American farms vary widely in size and other characteristics, but farming is still an industry of family businesses. Ninety-eight percent of farms are family farms, and they account for 86 percent of farm production. Very small farms are growing in number, and small family farms continue to own most farmland. But production is shifting toward very large family farms. Because small-farm households receive most of their income from off-farm work, general economic policies-such as tax policy or economic development policy-can be as important to them as traditional farm policy.

  • Structure and Finances of U.S. Farms: 2005 Family Farm Report

    EIB-12, May 15, 2006

    Most farms in the United States-98 percent in 2003-are family farms. They are organized as proprietorships, partnerships, or family corporations. Even the largest farms tend to be family farms. Very large family farms account for a small share of farms but a large-and growing-share of farm sales. Small family farms account for most farms but produce a modest share of farm output. Median income for farm households is 10 percent greater than the median for all U.S. households. Small-farm households also receive substantial off-farm income.

  • Agriculture and Rural Communities Are Resilient to High Energy Costs

    Amber Waves, April 01, 2006

    Higher energy costs have led agricultural producers to substitute more expensive fuels with less expensive fuels, shift to less energy-intensive crops, and employ energy-conserving production practices where possible. Energy price increases will have the biggest impact on farmers where energy represents a significant share of operating costs. Rural communities face somewhat different issues with increases in petroleum and natural gas costs. As the cost of producing goods and services rises, so will household costs for transportation and home heating. Because of higher transportation expenses, rural communities may see changes in settlement patterns, especially in more remote rural areas.

  • Participant Bidding Enhances Cost Effectiveness

    EB-3, March 14, 2006

    A multitude of design decisions influence the performance of voluntary conservation programs. This Economic Brief is one of a set of five exploring the implications of decisions policymakers and program managers must make about who is eligible to receive payments, how much can be received, for what action, and the means by which applicants are selected. The particular issue examined here is the potential benefits of allowing farmers to "bid" for the activity they will undertake and the level of payment they would receive for it.

  • Rewarding Farm Practices versus Environmental Performance

    EB-5, March 14, 2006

    A multitude of design decisions influence the performance of voluntary conservation programs. This Economic Brief is one of a set of five exploring the implications of decisions policymakers and program managers must make about who is eligible to receive payments, how much can be received, for what action, and the means by which applicants are selected. The particular issue examined here is whether to pay for conservation practices or to link payments to environmental performance.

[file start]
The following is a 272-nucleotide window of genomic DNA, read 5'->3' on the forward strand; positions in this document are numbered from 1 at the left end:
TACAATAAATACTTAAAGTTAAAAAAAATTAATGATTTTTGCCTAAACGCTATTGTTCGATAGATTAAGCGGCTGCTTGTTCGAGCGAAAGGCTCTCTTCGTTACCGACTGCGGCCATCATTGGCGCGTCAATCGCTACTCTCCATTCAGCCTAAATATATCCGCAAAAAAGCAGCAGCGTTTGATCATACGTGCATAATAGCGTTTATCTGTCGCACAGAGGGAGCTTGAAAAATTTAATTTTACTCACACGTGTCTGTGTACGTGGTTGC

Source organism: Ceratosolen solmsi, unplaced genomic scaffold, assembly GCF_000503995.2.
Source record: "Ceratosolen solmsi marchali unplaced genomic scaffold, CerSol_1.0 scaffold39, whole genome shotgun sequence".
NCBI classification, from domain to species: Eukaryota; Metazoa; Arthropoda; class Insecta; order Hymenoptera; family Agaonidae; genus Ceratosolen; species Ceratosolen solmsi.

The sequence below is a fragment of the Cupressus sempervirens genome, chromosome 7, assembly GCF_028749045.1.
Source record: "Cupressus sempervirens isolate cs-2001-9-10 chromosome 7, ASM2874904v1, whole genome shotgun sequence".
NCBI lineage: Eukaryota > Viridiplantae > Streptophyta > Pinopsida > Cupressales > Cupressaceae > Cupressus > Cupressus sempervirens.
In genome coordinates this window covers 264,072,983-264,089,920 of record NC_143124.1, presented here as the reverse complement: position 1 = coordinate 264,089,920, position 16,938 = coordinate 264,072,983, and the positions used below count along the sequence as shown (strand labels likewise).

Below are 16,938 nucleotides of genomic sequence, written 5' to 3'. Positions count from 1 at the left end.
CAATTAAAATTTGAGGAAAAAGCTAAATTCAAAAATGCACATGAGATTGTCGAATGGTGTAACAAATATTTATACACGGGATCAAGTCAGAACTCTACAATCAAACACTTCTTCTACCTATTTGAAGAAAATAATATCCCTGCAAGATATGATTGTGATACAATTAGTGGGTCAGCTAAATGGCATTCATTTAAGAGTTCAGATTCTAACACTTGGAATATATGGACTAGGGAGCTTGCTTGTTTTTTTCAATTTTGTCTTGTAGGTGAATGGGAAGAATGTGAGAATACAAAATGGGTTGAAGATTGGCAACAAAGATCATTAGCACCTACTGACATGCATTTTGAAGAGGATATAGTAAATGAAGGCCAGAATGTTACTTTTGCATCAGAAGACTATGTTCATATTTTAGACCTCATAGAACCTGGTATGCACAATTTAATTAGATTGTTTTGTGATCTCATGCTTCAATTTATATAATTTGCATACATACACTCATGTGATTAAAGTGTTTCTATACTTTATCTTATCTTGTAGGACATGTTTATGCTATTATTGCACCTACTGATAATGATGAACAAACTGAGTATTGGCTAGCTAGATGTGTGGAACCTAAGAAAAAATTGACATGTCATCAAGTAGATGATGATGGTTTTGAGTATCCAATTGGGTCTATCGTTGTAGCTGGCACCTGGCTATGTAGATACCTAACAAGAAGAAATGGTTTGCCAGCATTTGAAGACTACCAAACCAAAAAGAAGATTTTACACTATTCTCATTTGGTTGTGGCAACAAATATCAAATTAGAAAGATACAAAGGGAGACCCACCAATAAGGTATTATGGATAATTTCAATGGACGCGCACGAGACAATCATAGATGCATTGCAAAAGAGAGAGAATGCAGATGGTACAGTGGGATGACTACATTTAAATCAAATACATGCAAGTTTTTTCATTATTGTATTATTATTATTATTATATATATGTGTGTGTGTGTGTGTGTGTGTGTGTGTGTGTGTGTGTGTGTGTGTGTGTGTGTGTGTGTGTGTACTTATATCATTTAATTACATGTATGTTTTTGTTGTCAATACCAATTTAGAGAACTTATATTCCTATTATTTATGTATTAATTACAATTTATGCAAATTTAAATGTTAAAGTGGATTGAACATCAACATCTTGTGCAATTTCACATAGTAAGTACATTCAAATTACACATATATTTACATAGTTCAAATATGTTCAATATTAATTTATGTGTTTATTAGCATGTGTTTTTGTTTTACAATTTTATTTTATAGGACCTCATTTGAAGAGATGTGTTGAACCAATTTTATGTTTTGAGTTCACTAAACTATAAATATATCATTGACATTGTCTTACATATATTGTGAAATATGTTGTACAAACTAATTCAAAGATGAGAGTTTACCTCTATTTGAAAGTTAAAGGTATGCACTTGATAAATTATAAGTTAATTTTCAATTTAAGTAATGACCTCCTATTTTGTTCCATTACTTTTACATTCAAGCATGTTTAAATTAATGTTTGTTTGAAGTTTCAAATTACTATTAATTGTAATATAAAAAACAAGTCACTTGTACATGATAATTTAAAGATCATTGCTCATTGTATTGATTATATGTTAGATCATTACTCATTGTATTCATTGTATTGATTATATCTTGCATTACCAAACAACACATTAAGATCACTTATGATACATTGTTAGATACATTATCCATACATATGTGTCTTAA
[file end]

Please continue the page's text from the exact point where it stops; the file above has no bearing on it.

• Greening Income Support and Supporting Green

    EB-1, March 14, 2006

    A multitude of design decisions influence the performance of voluntary conservation programs. This Economic Brief is one of a set of five exploring the implications of decisions policymakers and program managers must make about who is eligible to receive payments, how much can be received, for what action, and the means by which applicants are selected. In particular, this Brief focuses on potential tradeoffs in combining income support and environmental objectives in a single program.

  • Contrasting Working-Land and Land Retirement Programs

    EB-4, March 14, 2006

    A multitude of design decisions influence the performance of voluntary conservation programs. This Economic Brief is one of a set of five exploring the implications of decisions policymakers and program managers must make about who is eligible to receive payments, how much can be received, for what action, and the means by which applicants are selected. In particular, this Brief focuses on potential tradeoffs in balancing land retirement with conservation on working lands.

  • Use of Conservation-Compatible Practices Varies by Farm Type

    Amber Waves, February 01, 2006

    The decision to adopt environmentally friendly farming practices may be motivated by both monetary and non-monetary factors. Operators of small farms and those who derive most of their income from off-farm sources are less likely to adopt practices that require extra time, management skills, or expense than operators of larger operations.

  • Agricultural Contracting: Trading Autonomy for Risk Reduction

    Amber Waves, February 01, 2006

    Farm production is shifting from smaller to larger family farms and from spot (or cash) markets to contracts. Technological developments may underlie much of the shift to larger farms, but expanded use of production and marketing contracts supports that shift by reducing financial risks for farm operators. For farm operators, contracts provide benefits from reduced risks, but also result in loss of managerial control and reduced autonomy.

  • Economic Analysis of Base Acre and Payment Yield Designations Under the 2002 U.S. Farm Act

    ERR-12, September 19, 2005

    The 2002 Farm Act provided farmland owners the opportunity to update commodity program base acres and payment yields used for calculating selected program benefits. Findings in this report suggest that farmland owners responded to economic incentives in these decisions, selecting those options for designating base acres that resulted in the greatest expected flow of program payments. Farmland owners with high-payment base acres, such as rice and cotton, held on to these base acres and, whenever possible, expanded them. Analogously, farmland owners with low-payment commodity base acres, such as oats and barley, switched to higher payment commodities whenever possible.